The underlying pathophysiologic mechanism of increased cardiac output and decreased blood viscosity in anemic fetuses is valid also for neonates, as shown in this study. Anemia causes an increase in the cardiac stroke volume, heart rate, and peripheral resistance and decreased blood viscosity, leading to an increase in cerebral blood flow to maintain adequate oxygen transport to the brain.8,9 Neonates, similarly to fetuses, obey the same physical laws of flow velocities in blood vessels.
Polycythemia, on the other hand, occurs in 2% to 5% of term neonates,10 usually as a compensatory mechanism in intrauterine hypoxia or uncontrolled diabetic pregnancies with macrosomic neonates or as a result of delayed cord clamping.11 This condition may lead to hyperviscosity of the blood with altered rheologic properties and flow disturbances, which can result in impaired perfusion to multiple organs. This situation can cause neurologic, cardiorespiratory, gastrointestinal, and renal abnormalities.12–15 Although these symptoms are usually transient, prompt diagnosis and treatment may be life saving with reversal of the potential damage.16,17
We found that for the established normal range of hemoglobin levels, the middle cerebral artery PSV has a plateau, whereas in anemia and polycythemia, the PSV changes rapidly (increasing and decreasing, respectively). The correlation between hemoglobin levels and the PSV becomes more pronounced as the severity of anemia or polycythemia increases (Figure 2). This factor may be due to the rheologic properties of the blood in neonates. Flow remains almost constant for a wide range of hemoglobin levels but rapidly changes as the hemoglobin levels decrease or increase beyond certain limits. It is interesting to note that the middle cerebral artery PSVs of the term neonates in this study (Table 1) were very similar to those reported by Mari et al2 in term fetuses, and anemic fetuses had PSVs similar to those of anemic neonates.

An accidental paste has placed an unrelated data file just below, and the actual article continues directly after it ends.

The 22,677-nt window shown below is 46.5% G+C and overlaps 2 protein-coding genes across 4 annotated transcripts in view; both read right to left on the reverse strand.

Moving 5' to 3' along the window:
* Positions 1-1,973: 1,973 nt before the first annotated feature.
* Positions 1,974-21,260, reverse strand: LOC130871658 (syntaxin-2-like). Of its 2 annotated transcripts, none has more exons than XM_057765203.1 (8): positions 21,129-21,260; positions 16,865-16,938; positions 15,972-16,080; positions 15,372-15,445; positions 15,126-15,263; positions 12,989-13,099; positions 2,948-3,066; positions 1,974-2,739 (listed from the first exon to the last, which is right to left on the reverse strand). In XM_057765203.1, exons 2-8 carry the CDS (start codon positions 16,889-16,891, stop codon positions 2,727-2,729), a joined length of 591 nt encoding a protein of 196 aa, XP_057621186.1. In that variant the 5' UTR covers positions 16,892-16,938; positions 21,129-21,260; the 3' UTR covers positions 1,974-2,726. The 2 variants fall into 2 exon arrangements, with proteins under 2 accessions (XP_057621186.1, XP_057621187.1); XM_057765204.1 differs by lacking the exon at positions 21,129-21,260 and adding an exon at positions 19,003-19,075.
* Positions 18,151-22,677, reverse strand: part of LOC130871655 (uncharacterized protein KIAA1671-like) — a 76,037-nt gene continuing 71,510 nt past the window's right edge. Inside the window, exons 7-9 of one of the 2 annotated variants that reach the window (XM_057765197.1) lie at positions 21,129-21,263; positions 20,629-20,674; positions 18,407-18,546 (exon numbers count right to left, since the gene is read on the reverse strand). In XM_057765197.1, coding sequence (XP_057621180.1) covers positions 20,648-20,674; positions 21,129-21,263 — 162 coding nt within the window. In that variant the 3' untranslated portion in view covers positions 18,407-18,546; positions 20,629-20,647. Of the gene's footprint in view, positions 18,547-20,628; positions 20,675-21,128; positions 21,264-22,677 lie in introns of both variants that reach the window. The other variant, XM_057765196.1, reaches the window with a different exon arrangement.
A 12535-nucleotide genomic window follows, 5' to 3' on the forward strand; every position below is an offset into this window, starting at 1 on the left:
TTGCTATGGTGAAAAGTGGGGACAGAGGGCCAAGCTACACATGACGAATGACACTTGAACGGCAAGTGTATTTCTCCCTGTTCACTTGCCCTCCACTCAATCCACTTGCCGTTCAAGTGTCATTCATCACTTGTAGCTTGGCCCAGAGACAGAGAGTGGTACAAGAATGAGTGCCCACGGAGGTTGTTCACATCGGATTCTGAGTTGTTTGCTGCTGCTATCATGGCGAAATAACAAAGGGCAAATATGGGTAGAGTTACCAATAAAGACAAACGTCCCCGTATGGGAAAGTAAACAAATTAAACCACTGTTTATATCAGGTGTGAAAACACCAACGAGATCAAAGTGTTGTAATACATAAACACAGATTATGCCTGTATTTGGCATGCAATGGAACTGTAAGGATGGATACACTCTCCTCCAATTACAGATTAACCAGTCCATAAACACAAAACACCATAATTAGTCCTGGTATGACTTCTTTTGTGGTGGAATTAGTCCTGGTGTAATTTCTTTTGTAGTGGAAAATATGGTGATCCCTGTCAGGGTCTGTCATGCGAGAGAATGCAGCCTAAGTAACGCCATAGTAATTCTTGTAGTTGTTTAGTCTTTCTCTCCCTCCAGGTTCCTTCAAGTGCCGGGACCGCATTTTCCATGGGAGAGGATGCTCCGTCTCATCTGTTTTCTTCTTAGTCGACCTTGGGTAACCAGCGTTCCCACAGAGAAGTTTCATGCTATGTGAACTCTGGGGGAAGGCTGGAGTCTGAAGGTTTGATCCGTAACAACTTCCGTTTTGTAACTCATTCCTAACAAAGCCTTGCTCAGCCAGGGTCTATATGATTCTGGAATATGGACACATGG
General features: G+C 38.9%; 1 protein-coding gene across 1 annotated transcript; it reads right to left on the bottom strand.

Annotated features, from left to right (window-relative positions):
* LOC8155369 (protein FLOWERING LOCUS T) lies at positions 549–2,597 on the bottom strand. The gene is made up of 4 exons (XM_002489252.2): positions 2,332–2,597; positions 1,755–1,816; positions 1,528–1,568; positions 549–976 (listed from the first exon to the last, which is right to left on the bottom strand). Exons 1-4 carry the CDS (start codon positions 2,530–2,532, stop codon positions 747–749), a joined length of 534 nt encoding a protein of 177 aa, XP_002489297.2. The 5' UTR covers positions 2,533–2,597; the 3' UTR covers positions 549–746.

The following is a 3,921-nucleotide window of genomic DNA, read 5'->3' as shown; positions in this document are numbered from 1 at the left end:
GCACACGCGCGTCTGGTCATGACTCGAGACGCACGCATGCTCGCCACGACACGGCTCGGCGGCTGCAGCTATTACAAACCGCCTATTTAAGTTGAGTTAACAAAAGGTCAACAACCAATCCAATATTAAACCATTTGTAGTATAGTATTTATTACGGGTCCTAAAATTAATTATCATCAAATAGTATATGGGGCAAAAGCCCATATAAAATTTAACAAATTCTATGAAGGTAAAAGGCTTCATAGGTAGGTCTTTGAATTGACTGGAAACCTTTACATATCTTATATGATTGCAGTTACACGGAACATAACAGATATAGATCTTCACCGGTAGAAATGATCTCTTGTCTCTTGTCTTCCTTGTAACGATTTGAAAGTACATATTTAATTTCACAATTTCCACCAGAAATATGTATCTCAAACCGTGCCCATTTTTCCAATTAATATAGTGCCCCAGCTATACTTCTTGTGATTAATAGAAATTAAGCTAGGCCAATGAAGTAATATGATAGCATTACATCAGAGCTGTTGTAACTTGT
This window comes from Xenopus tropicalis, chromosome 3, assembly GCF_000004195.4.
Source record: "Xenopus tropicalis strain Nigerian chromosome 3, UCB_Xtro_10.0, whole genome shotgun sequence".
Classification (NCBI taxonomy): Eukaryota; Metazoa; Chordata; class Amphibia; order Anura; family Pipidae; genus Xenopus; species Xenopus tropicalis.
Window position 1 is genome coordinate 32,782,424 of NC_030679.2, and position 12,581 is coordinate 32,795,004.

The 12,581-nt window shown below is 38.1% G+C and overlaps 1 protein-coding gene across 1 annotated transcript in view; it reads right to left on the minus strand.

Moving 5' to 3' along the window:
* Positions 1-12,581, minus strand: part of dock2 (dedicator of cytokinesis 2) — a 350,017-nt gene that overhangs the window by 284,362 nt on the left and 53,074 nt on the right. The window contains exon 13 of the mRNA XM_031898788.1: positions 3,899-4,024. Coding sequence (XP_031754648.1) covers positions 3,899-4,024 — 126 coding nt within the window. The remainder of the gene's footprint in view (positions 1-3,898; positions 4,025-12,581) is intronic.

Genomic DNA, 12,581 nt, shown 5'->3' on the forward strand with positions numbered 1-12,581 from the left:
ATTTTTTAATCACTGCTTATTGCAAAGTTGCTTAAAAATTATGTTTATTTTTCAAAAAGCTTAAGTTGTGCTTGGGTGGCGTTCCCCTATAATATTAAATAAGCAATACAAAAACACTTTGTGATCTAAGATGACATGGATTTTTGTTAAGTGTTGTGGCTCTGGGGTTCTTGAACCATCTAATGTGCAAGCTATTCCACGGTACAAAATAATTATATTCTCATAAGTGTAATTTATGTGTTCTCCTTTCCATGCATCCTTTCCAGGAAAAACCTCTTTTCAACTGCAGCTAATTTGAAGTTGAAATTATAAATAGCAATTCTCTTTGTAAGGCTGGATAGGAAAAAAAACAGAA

As to the question of whether this technique can be implemented in clinical practice, we have shown several neonates who underwent partial exchange transfusion because of anemia and were studied with the Doppler middle cerebral artery PSV before and after the transfusion (Figure 4). It is evident that normalizing the hemoglobin level rapidly corrects the PSV. We think that in polycythemic neonates, the contrary occurs as well.